Ingredients

Showing 67 Results

Propylene glycol can become formaldehyde — a carcinogen — when heated to vaping temperatures.

Source: Salamanca, J. C., Meehan-Atrash, J., Vreeke, S., Escobedo, J. O., Peyton, D. H., & Strongin, R. M. (2018). E-cigarettes can emit formaldehyde at high levels under conditions that have been reported to be non-averse to users. Scientific reports, 8(1), 7559. doi:10.1038/s41598-018-25907-6
72
Reactions

Acetone is found in cigarette smoke. Acetone also removes nail polish.

Source: "ToxFAQs™ for Acetone." Agency for Toxic Substances and Disease Registry. Atlanta, GA., Sept. 1995. Web.
157
Reactions

Chromium is in tobacco smoke. Chromium contributes to cancer.

Source: "Smoking and Tobacco Control." U.S. Department of Health and Human Services, Public Health Service, National Institutes of Health, National Cancer Institute. Risks Associated with Smoking Cigarettes with Low Machine-Measured Yields of Tar and Nicotine. 19 Nov. 2001: 180.
70
Reactions

Acetaldehyde is in tobacco smoke. Acetaldehyde is a hazardous air pollutant.

Source: "Smoking and Tobacco Control." U.S. Department of Health and Human Services, Public Health Service, National Institutes of Health, National Cancer Institute. Risks Associated with Smoking Cigarettes with Low Machine-Measured Yields of Tar and Nicotine. 19 Nov. 2001: 179.
35
Reactions

People with mental illness die about 5 years earlier than those without these disorders; many of these deaths are caused by smoking cigarettes.

Source: Tobacco Use Among Adults with Mental Illness and Substance Use Disorders (Secondary Source CDC Report) ; March 10, 2017
54
Reactions

Chemicals that seep out of cigarette butts can be acutely toxic to fish and micro-organisms.

Source: Micevska, T., et al. "Variation in, and Causes of, Toxicity of Cigarette Butts to a Cladoceran and Microtox." Archives of Environmental Contamination and Toxicology. 50(2). Feb. 2006: 205-12. Web.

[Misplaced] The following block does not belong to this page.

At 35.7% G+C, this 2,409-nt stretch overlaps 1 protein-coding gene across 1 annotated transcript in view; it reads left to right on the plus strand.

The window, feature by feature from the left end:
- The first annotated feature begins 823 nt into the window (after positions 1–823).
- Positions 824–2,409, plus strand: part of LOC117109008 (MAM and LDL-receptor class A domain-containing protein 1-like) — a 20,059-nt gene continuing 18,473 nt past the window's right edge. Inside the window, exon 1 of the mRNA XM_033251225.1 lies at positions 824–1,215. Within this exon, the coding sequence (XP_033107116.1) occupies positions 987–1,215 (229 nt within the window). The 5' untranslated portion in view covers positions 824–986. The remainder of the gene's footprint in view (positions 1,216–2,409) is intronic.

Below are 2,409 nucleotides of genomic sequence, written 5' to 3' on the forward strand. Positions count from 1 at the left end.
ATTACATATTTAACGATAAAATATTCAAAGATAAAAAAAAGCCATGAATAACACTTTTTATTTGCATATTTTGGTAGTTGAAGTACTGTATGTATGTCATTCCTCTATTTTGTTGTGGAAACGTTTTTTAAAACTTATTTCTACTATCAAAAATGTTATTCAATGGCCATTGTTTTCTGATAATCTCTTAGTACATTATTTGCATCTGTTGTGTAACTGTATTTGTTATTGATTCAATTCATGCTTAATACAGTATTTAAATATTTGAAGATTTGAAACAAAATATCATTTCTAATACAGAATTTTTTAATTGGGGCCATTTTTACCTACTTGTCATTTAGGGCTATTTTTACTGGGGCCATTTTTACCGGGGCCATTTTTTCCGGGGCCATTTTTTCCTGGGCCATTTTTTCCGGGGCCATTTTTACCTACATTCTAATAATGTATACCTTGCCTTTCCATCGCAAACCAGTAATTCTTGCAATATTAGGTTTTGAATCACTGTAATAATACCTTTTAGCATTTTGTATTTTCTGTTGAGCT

444
Reactions

Sodium hydroxide is a caustic compound found in hair removal products. It was found in cigarettes in 1994.

Source: "Medical Management Guidelines for Sodium Hydroxide (NaOH)." Agency for Toxic Substances and Disease Registry. 21 Oct. 2014. Web.
69
Reactions

Toluene is found in cigarette smoke. Toluene is also found in explosives.

Source: "Smoking and Tobacco Control." U.S. Department of Health and Human Services, Public Health Service, National Institutes of Health, National Cancer Institute. Risks Associated with Smoking Cigarettes with Low Machine-Measured Yields of Tar and Nicotine, Oct. 2001.
94
Reactions

Arsenic is in tobacco smoke.

Source: "Smoking and Tobacco Control." U.S. Department of Health and Human Services, Public Health Service, National Institutes of Health, National Cancer Institute. Risks Associated with Smoking Cigarettes with Low Machine-Measured Yields of Tar and Nicotine. 19 Nov. 2001: 180.
68
Reactions

On their websites, tobacco companies encourage people to quit smoking. However, in 2006, a court found that tobacco companies manipulate nicotine levels to keep smokers addicted.

Source: "United States of America, Plaintiff, and Tobacco-Free Kids Action Fund, American Cancer Society, American Heart Association, American Lung Association, Americans for Nonsmokers' Rights, and National African American Tobacco Prevention Network, Ontervenors, v. Philip Morris USA, Inc. (f/k/a Philip Morris, Inc.), et al., Defendants." United States District Court for the District of Columbia. 17 Aug. 2006: 5.
215
Reactions

Benzene is in tobacco smoke. Benzene causes cancer.

Source: "Smoking and Tobacco Control." U.S. Department of Health and Human Services, Public Health Service, National Institutes of Health, National Cancer Institute. Bethesda, MD. Risks Associated with Smoking Cigarettes with Low Machine-Measured Yields of Tar and Nicotine. 19 Nov. 2001: 176.
53
Reactions

Cinnamaldehyde is found in cigarettes. Cinnamaldehyde is also found in pet repellant.

Source: "PM USA Cigarette Tobacco & Flavor Ingredients." Altria. 1. Web.
74
Reactions